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October 19, 2014

Courage and Company

Ysabel de la Rosa
Many of this blog's posts are by writers who mourn someone they love. Those of us who grew up in/with families often forget that many die alone, that it is a great gift--sometimes even a luxury--to have someone who stays behind and mourns our absence. This mourning is a reassurance that we matter. Dying alone may make that reassurance hard, if not impossible to find. 

I am posting a link to a true story by author Kent Nerburn that someone shared with me last week. I hope you will take a moment to read it.

I have posted it because it hit very close to home. In fact, I know of someone to whom something very similar happened. She entered Hospice, elderly and alone. The difference is that in the case of the person I knew about, she entered alone because her family chose not to change previously arranged travel plans. She died with no family near.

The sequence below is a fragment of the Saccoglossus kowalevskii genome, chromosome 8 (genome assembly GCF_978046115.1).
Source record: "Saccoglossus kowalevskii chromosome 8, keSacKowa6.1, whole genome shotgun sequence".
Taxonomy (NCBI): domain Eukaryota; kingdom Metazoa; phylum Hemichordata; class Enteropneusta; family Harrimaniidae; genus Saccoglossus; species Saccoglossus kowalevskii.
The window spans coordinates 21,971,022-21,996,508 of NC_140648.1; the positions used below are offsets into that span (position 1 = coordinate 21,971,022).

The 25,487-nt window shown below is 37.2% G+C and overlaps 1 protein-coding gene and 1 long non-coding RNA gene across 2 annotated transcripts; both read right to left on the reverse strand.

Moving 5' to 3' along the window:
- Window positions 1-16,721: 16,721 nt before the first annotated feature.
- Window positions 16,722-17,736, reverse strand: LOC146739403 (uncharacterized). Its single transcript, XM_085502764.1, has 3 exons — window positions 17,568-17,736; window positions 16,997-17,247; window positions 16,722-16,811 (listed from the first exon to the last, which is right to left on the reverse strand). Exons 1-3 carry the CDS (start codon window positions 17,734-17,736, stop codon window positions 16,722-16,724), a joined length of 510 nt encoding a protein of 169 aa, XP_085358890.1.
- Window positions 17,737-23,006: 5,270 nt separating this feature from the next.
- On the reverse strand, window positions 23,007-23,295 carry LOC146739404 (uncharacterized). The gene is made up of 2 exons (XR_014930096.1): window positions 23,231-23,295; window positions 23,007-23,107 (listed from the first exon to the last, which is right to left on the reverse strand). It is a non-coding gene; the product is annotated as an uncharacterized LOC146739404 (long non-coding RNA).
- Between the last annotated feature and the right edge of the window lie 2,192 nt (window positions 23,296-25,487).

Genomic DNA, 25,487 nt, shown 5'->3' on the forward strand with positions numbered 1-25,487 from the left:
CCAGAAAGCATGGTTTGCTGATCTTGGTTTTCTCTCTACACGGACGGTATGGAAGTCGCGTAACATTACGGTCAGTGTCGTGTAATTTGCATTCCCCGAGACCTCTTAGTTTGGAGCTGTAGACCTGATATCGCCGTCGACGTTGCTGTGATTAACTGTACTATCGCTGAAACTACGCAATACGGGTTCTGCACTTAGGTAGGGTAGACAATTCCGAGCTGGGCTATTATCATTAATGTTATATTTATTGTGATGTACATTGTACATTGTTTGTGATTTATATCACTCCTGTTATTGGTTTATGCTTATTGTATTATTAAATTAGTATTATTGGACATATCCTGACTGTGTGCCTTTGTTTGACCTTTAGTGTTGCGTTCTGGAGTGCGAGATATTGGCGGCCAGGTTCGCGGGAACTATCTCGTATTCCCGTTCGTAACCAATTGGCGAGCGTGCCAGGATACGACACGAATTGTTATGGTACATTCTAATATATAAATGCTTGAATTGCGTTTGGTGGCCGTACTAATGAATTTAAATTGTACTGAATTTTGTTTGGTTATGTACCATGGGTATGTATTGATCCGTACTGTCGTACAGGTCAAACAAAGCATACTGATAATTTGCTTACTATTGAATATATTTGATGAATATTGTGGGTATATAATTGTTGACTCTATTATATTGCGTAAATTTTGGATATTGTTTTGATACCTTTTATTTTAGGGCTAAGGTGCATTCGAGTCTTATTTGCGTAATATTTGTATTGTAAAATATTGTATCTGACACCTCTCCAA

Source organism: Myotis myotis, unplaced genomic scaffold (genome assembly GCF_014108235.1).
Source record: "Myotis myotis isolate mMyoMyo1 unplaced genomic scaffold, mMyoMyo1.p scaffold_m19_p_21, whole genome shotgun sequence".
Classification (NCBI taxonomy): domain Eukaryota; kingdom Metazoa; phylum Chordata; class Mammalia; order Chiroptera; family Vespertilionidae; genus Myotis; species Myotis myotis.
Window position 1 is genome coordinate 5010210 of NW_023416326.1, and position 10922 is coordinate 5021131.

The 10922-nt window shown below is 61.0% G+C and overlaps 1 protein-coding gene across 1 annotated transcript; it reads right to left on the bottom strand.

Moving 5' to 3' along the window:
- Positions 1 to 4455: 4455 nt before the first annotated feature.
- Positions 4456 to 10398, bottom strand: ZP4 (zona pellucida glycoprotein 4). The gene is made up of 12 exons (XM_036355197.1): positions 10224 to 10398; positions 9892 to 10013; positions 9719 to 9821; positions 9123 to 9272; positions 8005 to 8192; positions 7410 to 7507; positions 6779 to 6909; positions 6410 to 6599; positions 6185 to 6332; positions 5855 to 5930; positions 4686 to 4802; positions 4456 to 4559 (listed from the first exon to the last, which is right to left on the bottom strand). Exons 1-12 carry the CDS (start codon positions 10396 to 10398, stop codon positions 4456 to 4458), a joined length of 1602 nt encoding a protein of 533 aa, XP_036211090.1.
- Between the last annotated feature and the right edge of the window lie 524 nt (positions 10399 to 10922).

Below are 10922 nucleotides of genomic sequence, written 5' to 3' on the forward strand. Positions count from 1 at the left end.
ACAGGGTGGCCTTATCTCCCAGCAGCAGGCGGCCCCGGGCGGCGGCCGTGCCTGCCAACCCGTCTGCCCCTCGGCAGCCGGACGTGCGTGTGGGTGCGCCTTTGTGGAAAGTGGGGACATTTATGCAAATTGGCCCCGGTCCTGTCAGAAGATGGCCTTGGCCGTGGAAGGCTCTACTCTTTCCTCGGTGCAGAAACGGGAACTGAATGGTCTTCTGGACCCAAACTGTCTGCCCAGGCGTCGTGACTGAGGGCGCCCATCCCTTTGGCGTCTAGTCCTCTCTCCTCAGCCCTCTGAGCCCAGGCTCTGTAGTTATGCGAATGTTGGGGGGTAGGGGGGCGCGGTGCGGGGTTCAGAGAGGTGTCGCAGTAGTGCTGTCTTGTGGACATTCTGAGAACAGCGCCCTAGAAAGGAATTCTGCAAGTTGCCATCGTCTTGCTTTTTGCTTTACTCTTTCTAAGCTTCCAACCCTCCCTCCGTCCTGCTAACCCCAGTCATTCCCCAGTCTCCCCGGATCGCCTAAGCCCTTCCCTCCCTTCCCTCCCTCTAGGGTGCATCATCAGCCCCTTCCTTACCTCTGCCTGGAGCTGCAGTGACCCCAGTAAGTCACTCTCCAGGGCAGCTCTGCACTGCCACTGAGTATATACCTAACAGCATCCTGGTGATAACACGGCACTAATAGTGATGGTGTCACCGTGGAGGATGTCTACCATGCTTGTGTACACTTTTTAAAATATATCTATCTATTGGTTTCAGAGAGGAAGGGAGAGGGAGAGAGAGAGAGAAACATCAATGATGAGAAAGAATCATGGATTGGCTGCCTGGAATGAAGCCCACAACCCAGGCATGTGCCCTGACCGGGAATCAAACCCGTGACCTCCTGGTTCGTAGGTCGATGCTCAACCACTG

Maybe, if we are very attentive, we can find opportunities to be as good to others as Mr. Nerburn was to this lady on this occasion. Or, we can offer daily prayers for people who make the transition with no other human holding their hand. Here's the story and information about the book it comes from. The Cabride

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